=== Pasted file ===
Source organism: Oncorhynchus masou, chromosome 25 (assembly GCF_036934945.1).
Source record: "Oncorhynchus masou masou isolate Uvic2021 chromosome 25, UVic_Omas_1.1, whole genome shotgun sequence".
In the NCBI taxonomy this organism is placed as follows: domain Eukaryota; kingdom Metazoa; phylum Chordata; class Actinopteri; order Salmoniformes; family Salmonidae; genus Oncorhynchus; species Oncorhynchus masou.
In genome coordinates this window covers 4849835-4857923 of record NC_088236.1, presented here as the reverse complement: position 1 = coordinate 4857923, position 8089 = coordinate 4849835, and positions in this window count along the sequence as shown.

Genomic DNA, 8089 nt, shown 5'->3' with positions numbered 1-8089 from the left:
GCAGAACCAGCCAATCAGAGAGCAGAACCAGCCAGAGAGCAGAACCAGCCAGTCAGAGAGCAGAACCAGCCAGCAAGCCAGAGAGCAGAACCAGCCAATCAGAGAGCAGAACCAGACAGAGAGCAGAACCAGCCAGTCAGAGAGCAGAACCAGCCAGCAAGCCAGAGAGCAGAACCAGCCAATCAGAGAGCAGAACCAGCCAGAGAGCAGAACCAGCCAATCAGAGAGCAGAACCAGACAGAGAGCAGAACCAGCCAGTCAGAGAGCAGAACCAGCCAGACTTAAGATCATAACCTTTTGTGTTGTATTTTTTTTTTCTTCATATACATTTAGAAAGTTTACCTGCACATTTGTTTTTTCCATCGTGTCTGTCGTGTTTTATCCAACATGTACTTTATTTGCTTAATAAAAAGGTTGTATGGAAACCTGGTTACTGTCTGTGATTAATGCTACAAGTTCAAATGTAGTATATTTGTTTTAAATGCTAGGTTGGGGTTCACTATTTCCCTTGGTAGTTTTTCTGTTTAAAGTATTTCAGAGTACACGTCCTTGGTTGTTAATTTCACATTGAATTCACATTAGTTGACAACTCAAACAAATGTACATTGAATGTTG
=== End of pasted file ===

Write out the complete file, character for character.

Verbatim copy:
Source organism: Oncorhynchus masou, chromosome 25 (assembly GCF_036934945.1).
Source record: "Oncorhynchus masou masou isolate Uvic2021 chromosome 25, UVic_Omas_1.1, whole genome shotgun sequence".
In the NCBI taxonomy this organism is placed as follows: domain Eukaryota; kingdom Metazoa; phylum Chordata; class Actinopteri; order Salmoniformes; family Salmonidae; genus Oncorhynchus; species Oncorhynchus masou.
In genome coordinates this window covers 4849835-4857923 of record NC_088236.1, presented here as the reverse complement: position 1 = coordinate 4857923, position 8089 = coordinate 4849835, and positions in this window count along the sequence as shown.

Genomic DNA, 8089 nt, shown 5'->3' with positions numbered 1-8089 from the left:
GCAGAACCAGCCAATCAGAGAGCAGAACCAGCCAGAGAGCAGAACCAGCCAGTCAGAGAGCAGAACCAGCCAGCAAGCCAGAGAGCAGAACCAGCCAATCAGAGAGCAGAACCAGACAGAGAGCAGAACCAGCCAGTCAGAGAGCAGAACCAGCCAGCAAGCCAGAGAGCAGAACCAGCCAATCAGAGAGCAGAACCAGCCAGAGAGCAGAACCAGCCAATCAGAGAGCAGAACCAGACAGAGAGCAGAACCAGCCAGTCAGAGAGCAGAACCAGCCAGACTTAAGATCATAACCTTTTGTGTTGTATTTTTTTTTTCTTCATATACATTTAGAAAGTTTACCTGCACATTTGTTTTTTCCATCGTGTCTGTCGTGTTTTATCCAACATGTACTTTATTTGCTTAATAAAAAGGTTGTATGGAAACCTGGTTACTGTCTGTGATTAATGCTACAAGTTCAAATGTAGTATATTTGTTTTAAATGCTAGGTTGGGGTTCACTATTTCCCTTGGTAGTTTTTCTGTTTAAAGTATTTCAGAGTACACGTCCTTGGTTGTTAATTTCACATTGAATTCACATTAGTTGACAACTCAAACAAATGTACATTGAATGTTG